Following up on last night's master class, Robert Mann's "Chamber Music Masters" recital at the San Francisco Conservatory of Music was unique for several interesting reasons. For one thing this was the first time that the featured performer also appeared as a composer. In that capacity Mann further introduced his work with an oral recitation of an autobiographical sketch. The third reason, on the other hand, had nothing at all to do with Mann but involved the way these programs are structured to allow the students to "take over" the middle portion. In this case that middle portion was the Charles Ives piano trio, performed by pianist Kevin Korth, violinist Leonie Bot, and cellist Megan Koch, whom (hopefully) some readers will recall were coached in the second movement when Menahem Pressler gave his Master Class last October. Since Mann had concluded last night's Master Class with the observation that the best way to get to know a composer is through the folk music to which that composer was exposed, this Ives trio was an excellent "demonstration piece" for the middle of the program; so I shall begin by considering it.
First of all to say that Ives had an encyclopedic knowledge of all the music that constituted his own "cultural context" would almost be an understatement; and I think it would be deceptive to lump all of that in the category of "folk music." I would prefer to go with the categories that Clayton W. Henderson used in compiling his Charles Ives Tunebook:
- Patriotic Songs and Military Music
- Popular Songs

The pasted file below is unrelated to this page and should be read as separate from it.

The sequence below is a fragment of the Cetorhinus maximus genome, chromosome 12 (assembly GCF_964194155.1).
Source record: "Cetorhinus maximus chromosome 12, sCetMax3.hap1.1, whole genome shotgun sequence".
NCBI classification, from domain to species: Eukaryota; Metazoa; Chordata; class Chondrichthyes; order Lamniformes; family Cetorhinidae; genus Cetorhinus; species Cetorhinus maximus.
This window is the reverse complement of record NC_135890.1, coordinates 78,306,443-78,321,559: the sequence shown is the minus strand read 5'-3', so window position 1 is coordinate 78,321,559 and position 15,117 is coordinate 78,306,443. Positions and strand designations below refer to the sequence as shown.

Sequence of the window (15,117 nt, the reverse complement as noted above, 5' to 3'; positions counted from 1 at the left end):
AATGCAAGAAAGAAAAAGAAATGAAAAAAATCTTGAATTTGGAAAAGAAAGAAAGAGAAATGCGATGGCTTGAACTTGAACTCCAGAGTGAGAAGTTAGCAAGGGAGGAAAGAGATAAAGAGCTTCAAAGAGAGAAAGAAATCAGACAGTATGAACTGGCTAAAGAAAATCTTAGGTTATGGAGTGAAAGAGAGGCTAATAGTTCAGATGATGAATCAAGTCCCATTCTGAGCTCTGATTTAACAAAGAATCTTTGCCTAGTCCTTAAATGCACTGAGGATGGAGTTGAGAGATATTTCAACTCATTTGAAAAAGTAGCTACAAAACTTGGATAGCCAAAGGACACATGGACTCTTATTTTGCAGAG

- College Music
- Popular Instrumental Tunes
- "Classical" Music
The composers Henderson enumerates in that final category are Bach, Handel, Haydn, Beethoven, Donizetti, Gottschalk, Wagner, Brahms, Tchaikovsky, Ethelbert Nevin, and Debussy. I suspect that Nevin is the primary reason for his using scare quotes (although my wife would probably make the same case for Gottschalk). Within all of the other categories, you have music with known composers and music that could be considered as being of "folk" origin. I doubt that there is any other composer whose source material requires as complex an ontology as this one; but, in light of these data points, I suspect that, given the opportunity, Mann would correct last night's observation to accommodate that broader concept of "cultural context."
My second point about this source material is that, as always, the performance is as important as the music itself, if not more so. This is best illustrated by a few sentences in the Program Notes for this trio about what Ives learned from his father:
One of his father's most resonant pieces of wisdom came when he said of a stonemason's off-key hymn singing: "Look into his face and hear the music of the ages. Don't pay too much attention to the sounds—for if you do, you may miss the music. You won't get a wild, heroic ride to heaven on pretty little sounds."